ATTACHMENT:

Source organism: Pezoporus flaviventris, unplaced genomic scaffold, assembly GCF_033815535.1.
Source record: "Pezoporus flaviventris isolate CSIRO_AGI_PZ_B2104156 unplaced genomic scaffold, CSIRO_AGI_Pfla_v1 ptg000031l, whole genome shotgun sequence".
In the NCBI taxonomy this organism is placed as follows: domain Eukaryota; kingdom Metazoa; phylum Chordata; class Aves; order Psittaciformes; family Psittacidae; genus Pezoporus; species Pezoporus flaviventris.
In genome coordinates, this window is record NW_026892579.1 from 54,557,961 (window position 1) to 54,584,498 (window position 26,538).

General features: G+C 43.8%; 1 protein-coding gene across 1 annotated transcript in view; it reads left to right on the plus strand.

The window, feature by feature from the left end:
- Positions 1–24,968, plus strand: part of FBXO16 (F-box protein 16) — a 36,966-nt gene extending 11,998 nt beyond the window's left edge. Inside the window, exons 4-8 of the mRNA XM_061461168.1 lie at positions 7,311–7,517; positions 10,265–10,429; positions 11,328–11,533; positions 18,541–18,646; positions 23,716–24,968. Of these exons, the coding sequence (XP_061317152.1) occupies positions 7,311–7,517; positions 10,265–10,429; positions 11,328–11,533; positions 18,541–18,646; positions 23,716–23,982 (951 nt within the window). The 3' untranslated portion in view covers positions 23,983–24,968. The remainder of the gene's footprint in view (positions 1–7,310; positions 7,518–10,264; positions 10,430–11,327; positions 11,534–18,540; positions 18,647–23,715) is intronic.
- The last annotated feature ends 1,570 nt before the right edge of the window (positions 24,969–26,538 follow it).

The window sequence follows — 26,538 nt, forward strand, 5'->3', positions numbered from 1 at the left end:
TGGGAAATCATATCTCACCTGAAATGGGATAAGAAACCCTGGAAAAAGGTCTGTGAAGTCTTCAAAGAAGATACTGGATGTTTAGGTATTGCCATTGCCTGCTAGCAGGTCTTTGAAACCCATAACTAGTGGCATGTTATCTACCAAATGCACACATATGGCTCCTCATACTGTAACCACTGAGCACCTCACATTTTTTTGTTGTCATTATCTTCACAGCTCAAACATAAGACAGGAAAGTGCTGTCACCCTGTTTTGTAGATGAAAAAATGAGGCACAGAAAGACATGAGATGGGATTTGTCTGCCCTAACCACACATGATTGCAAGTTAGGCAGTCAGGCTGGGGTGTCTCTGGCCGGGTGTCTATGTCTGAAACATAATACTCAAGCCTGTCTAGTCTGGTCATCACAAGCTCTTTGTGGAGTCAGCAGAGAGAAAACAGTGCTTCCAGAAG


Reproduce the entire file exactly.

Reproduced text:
Source organism: Pezoporus flaviventris, unplaced genomic scaffold, assembly GCF_033815535.1.
Source record: "Pezoporus flaviventris isolate CSIRO_AGI_PZ_B2104156 unplaced genomic scaffold, CSIRO_AGI_Pfla_v1 ptg000031l, whole genome shotgun sequence".
In the NCBI taxonomy this organism is placed as follows: domain Eukaryota; kingdom Metazoa; phylum Chordata; class Aves; order Psittaciformes; family Psittacidae; genus Pezoporus; species Pezoporus flaviventris.
In genome coordinates, this window is record NW_026892579.1 from 54,557,961 (window position 1) to 54,584,498 (window position 26,538).

General features: G+C 43.8%; 1 protein-coding gene across 1 annotated transcript in view; it reads left to right on the plus strand.

The window, feature by feature from the left end:
- Positions 1–24,968, plus strand: part of FBXO16 (F-box protein 16) — a 36,966-nt gene extending 11,998 nt beyond the window's left edge. Inside the window, exons 4-8 of the mRNA XM_061461168.1 lie at positions 7,311–7,517; positions 10,265–10,429; positions 11,328–11,533; positions 18,541–18,646; positions 23,716–24,968. Of these exons, the coding sequence (XP_061317152.1) occupies positions 7,311–7,517; positions 10,265–10,429; positions 11,328–11,533; positions 18,541–18,646; positions 23,716–23,982 (951 nt within the window). The 3' untranslated portion in view covers positions 23,983–24,968. The remainder of the gene's footprint in view (positions 1–7,310; positions 7,518–10,264; positions 10,430–11,327; positions 11,534–18,540; positions 18,647–23,715) is intronic.
- The last annotated feature ends 1,570 nt before the right edge of the window (positions 24,969–26,538 follow it).

The window sequence follows — 26,538 nt, forward strand, 5'->3', positions numbered from 1 at the left end:
TGGGAAATCATATCTCACCTGAAATGGGATAAGAAACCCTGGAAAAAGGTCTGTGAAGTCTTCAAAGAAGATACTGGATGTTTAGGTATTGCCATTGCCTGCTAGCAGGTCTTTGAAACCCATAACTAGTGGCATGTTATCTACCAAATGCACACATATGGCTCCTCATACTGTAACCACTGAGCACCTCACATTTTTTTGTTGTCATTATCTTCACAGCTCAAACATAAGACAGGAAAGTGCTGTCACCCTGTTTTGTAGATGAAAAAATGAGGCACAGAAAGACATGAGATGGGATTTGTCTGCCCTAACCACACATGATTGCAAGTTAGGCAGTCAGGCTGGGGTGTCTCTGGCCGGGTGTCTATGTCTGAAACATAATACTCAAGCCTGTCTAGTCTGGTCATCACAAGCTCTTTGTGGAGTCAGCAGAGAGAAAACAGTGCTTCCAGAAG